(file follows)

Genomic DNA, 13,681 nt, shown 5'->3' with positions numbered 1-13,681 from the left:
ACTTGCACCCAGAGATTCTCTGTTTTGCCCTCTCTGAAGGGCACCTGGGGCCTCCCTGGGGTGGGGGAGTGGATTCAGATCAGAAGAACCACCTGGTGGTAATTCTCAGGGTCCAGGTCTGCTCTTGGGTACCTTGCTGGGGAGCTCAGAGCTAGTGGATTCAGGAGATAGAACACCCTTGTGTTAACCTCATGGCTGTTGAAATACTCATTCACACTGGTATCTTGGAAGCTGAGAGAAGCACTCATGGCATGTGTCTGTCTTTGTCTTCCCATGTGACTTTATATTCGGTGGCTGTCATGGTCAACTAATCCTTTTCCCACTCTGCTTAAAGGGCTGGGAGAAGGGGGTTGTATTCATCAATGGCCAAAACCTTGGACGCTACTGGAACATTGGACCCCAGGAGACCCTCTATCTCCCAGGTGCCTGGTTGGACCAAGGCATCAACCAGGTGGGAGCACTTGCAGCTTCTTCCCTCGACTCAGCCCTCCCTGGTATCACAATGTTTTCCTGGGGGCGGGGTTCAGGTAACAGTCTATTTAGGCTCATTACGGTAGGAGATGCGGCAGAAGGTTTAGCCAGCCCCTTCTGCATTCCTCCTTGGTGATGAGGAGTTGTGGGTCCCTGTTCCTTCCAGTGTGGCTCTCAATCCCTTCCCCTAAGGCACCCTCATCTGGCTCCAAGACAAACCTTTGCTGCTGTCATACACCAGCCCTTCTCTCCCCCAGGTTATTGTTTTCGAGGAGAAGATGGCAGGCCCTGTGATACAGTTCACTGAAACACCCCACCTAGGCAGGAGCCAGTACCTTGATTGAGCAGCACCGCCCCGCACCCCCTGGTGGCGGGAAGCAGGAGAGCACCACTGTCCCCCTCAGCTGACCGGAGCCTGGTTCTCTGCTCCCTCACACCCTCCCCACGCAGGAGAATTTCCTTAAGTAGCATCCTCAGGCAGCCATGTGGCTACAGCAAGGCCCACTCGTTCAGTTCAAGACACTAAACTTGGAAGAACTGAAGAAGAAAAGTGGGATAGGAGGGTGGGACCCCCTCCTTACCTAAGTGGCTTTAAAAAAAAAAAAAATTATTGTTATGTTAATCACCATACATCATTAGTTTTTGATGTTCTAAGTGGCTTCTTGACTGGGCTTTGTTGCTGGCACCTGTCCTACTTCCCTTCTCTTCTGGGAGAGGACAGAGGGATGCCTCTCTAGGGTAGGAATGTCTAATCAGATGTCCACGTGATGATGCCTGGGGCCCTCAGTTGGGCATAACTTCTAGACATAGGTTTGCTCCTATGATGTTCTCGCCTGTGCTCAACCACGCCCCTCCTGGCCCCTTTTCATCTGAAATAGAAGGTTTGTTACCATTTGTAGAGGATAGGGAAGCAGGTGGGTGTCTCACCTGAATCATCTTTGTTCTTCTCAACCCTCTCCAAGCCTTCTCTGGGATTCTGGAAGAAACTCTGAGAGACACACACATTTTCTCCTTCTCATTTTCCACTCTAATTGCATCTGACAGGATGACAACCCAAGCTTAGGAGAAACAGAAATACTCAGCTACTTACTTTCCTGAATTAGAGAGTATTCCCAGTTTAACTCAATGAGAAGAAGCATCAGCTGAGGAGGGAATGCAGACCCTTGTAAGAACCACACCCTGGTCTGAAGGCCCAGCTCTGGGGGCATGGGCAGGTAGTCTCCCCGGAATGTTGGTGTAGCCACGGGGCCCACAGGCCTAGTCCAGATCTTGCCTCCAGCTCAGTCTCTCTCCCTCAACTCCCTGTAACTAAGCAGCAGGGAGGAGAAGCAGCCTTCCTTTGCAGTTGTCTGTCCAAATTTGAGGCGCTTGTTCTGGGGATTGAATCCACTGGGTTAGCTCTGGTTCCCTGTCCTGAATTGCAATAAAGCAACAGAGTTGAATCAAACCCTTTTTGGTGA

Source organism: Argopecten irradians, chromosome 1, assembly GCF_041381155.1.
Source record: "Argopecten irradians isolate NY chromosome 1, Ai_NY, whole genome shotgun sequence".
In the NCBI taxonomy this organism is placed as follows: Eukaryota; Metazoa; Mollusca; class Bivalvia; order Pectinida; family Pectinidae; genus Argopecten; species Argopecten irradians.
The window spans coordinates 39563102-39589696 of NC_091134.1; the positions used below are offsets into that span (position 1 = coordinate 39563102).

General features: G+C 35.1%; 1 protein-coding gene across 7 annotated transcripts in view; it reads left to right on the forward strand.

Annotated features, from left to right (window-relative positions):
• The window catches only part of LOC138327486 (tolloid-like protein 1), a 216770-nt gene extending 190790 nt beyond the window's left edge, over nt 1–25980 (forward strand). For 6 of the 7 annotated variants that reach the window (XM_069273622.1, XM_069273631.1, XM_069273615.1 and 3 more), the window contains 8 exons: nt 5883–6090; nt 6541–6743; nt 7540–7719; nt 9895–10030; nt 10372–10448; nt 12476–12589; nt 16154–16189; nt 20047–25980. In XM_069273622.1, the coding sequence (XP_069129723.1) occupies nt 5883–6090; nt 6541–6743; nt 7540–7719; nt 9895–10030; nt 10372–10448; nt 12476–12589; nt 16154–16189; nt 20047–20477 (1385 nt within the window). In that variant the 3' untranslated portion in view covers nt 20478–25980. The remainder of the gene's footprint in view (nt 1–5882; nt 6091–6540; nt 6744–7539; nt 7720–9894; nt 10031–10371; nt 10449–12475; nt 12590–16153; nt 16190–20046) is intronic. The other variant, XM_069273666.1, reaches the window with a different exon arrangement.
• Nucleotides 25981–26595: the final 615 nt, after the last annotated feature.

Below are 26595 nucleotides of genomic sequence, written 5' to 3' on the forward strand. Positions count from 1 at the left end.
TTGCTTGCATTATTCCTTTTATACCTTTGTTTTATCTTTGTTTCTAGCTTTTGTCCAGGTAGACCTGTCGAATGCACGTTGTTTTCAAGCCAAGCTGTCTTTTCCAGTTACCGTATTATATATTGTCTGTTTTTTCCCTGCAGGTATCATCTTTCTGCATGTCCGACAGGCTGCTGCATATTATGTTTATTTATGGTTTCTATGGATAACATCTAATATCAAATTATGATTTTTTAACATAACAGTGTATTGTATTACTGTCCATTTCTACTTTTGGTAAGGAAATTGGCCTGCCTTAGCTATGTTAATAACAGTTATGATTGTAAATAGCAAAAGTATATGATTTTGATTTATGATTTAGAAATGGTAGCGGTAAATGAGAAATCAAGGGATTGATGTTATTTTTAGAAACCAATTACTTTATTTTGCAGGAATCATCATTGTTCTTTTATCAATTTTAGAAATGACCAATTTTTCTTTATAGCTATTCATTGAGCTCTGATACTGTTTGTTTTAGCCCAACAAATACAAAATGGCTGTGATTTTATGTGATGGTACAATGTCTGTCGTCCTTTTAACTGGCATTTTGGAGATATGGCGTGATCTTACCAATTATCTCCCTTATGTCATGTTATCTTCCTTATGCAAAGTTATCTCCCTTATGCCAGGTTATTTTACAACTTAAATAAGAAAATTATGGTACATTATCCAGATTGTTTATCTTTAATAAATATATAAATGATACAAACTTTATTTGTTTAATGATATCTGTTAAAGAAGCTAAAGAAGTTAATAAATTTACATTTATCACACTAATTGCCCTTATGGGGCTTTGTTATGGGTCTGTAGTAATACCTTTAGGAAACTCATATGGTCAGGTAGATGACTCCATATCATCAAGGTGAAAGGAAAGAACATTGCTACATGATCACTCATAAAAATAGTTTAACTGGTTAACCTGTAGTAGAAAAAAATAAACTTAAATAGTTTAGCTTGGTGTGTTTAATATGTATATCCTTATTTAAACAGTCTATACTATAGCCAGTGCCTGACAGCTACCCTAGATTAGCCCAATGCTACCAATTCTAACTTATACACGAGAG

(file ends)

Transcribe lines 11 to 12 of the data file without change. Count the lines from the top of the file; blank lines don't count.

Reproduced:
Below are 26595 nucleotides of genomic sequence, written 5' to 3' on the forward strand. Positions count from 1 at the left end.
TTGCTTGCATTATTCCTTTTATACCTTTGTTTTATCTTTGTTTCTAGCTTTTGTCCAGGTAGACCTGTCGAATGCACGTTGTTTTCAAGCCAAGCTGTCTTTTCCAGTTACCGTATTATATATTGTCTGTTTTTTCCCTGCAGGTATCATCTTTCTGCATGTCCGACAGGCTGCTGCATATTATGTTTATTTATGGTTTCTATGGATAACATCTAATATCAAATTATGATTTTTTAACATAACAGTGTATTGTATTACTGTCCATTTCTACTTTTGGTAAGGAAATTGGCCTGCCTTAGCTATGTTAATAACAGTTATGATTGTAAATAGCAAAAGTATATGATTTTGATTTATGATTTAGAAATGGTAGCGGTAAATGAGAAATCAAGGGATTGATGTTATTTTTAGAAACCAATTACTTTATTTTGCAGGAATCATCATTGTTCTTTTATCAATTTTAGAAATGACCAATTTTTCTTTATAGCTATTCATTGAGCTCTGATACTGTTTGTTTTAGCCCAACAAATACAAAATGGCTGTGATTTTATGTGATGGTACAATGTCTGTCGTCCTTTTAACTGGCATTTTGGAGATATGGCGTGATCTTACCAATTATCTCCCTTATGTCATGTTATCTTCCTTATGCAAAGTTATCTCCCTTATGCCAGGTTATTTTACAACTTAAATAAGAAAATTATGGTACATTATCCAGATTGTTTATCTTTAATAAATATATAAATGATACAAACTTTATTTGTTTAATGATATCTGTTAAAGAAGCTAAAGAAGTTAATAAATTTACATTTATCACACTAATTGCCCTTATGGGGCTTTGTTATGGGTCTGTAGTAATACCTTTAGGAAACTCATATGGTCAGGTAGATGACTCCATATCATCAAGGTGAAAGGAAAGAACATTGCTACATGATCACTCATAAAAATAGTTTAACTGGTTAACCTGTAGTAGAAAAAAATAAACTTAAATAGTTTAGCTTGGTGTGTTTAATATGTATATCCTTATTTAAACAGTCTATACTATAGCCAGTGCCTGACAGCTACCCTAGATTAGCCCAATGCTACCAATTCTAACTTATACACGAGAG